14. In my opinion, the above sentences quoted from Dampana-boyina Gangi v. Addala Ramaswami 12 M L J 103, though strictly obiter, dicta as the point in that case is to applicability of Section 43, (now Order 11, Rule 2) lay down the correct principle on the question of multifariousness. Indar Kuar v. Gur Prasad I.L.R. (1888) A 33, Mazhar Ali Khan v. Sajjad Hussain Khan I.L.R. (1902) All 358 , Ishan Chun-der Hazra v. Rameswar Mondol I.L.R. (1897) C 831 and Nundo Kumar v. Banomali Gayan I.L.R. (1902) C 871 are other decisions laying down the same principle. In Ishan Chunder Hazra v. Rameswar Mondol I.L.R. (1897) C 831 the Court observed:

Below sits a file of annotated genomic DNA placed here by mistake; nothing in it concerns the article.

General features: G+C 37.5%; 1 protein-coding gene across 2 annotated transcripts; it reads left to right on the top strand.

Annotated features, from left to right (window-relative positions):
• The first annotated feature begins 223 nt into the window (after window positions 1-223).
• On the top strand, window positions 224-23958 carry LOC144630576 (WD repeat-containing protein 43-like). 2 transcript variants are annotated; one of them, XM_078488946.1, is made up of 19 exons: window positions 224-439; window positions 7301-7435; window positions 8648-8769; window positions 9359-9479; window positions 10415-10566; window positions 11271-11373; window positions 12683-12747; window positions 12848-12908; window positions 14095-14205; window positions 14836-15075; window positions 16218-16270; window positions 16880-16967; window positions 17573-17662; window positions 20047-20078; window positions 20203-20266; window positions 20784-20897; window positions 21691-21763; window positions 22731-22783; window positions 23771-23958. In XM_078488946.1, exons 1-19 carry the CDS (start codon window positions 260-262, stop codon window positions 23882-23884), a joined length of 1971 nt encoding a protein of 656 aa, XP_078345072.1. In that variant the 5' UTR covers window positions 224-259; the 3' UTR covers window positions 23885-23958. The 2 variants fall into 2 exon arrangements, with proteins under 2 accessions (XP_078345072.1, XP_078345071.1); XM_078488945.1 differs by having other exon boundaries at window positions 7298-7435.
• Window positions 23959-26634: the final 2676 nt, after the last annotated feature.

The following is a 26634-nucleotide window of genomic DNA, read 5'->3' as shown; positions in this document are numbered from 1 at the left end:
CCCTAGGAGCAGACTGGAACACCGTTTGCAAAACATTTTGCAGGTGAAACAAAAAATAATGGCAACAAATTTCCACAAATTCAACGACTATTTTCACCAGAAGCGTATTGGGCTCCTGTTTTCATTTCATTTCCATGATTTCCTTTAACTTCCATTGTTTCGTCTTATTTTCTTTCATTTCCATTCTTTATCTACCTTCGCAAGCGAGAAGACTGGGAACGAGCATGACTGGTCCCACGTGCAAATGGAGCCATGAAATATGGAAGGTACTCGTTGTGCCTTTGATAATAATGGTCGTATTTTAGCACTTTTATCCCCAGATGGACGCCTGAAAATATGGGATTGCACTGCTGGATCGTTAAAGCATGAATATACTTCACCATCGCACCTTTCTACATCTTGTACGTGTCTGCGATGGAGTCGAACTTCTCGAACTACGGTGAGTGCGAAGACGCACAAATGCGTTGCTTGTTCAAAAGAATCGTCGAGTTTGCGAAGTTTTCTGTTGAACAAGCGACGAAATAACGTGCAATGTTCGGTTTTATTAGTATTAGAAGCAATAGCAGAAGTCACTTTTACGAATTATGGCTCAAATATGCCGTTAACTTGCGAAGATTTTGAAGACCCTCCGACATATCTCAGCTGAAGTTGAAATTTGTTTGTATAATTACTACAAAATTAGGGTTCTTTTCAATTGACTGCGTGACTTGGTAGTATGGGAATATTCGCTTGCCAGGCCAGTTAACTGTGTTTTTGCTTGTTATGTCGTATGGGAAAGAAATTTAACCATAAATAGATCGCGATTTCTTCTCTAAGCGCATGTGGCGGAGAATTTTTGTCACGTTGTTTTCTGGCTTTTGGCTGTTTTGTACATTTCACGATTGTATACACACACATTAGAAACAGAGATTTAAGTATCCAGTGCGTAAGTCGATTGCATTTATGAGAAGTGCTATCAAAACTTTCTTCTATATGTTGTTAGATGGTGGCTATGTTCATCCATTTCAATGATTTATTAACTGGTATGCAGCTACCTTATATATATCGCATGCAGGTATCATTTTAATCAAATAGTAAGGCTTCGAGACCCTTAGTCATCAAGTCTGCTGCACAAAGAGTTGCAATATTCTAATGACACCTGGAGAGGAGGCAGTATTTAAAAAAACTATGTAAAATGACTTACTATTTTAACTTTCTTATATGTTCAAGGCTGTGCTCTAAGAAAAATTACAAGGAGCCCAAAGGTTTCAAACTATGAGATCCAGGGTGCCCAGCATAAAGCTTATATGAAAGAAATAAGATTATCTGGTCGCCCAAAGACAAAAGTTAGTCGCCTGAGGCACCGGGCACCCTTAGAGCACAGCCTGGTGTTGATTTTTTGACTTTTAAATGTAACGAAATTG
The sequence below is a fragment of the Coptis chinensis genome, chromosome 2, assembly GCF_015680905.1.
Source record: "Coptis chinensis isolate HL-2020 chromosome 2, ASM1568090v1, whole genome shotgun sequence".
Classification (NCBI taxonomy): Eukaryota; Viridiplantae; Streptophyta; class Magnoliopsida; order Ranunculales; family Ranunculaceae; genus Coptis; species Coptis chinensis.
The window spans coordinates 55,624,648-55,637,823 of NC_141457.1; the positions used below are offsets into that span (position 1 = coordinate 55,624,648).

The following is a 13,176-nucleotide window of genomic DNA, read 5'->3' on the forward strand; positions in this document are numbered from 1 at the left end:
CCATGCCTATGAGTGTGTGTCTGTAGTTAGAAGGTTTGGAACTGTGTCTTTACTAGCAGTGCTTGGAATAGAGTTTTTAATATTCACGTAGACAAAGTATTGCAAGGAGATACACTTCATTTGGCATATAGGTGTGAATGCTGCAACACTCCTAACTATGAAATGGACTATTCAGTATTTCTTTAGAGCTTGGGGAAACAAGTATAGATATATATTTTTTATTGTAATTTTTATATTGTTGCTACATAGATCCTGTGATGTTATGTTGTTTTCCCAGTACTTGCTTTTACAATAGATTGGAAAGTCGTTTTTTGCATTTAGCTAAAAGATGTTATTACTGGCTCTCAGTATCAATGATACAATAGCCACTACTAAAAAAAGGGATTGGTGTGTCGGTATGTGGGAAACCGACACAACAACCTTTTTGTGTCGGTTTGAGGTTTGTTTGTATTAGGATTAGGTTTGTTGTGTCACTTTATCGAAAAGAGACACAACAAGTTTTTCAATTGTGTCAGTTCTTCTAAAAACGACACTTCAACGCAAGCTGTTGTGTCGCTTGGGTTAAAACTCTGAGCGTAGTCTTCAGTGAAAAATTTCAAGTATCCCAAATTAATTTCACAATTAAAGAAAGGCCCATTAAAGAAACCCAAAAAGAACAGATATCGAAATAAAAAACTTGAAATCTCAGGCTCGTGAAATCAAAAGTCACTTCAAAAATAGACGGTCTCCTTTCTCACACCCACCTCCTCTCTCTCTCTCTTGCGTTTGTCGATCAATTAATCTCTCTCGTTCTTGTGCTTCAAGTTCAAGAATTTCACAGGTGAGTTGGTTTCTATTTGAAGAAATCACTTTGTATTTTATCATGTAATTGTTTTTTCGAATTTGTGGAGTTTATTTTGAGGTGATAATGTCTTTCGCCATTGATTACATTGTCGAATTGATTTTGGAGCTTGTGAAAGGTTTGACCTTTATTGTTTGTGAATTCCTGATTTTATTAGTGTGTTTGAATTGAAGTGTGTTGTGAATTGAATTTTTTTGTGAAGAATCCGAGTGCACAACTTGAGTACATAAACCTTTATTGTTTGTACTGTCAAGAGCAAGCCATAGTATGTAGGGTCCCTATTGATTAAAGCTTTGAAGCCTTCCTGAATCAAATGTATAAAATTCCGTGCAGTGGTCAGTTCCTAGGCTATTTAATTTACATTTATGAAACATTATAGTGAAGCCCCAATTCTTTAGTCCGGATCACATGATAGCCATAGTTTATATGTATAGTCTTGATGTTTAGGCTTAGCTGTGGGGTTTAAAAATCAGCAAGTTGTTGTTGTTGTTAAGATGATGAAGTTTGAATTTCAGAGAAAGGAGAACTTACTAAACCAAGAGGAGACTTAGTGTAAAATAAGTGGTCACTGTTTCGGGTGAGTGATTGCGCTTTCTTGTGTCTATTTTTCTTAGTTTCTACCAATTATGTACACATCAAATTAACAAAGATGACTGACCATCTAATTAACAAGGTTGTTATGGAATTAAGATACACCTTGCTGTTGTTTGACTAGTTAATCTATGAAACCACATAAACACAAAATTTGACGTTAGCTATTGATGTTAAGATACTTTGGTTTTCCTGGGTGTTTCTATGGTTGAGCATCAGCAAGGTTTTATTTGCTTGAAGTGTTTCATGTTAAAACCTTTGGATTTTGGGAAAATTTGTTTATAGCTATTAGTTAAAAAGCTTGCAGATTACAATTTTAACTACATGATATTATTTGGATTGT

The cause of action, namely, what the plaintiffs were bound to prove in order to succeed was that they were the reversioners of Brahmamayi in regard to this property and that the claim was not barred by limitation. The defendants then could raise any answer they thought fit to get rid of the claim; but the cause of action was one.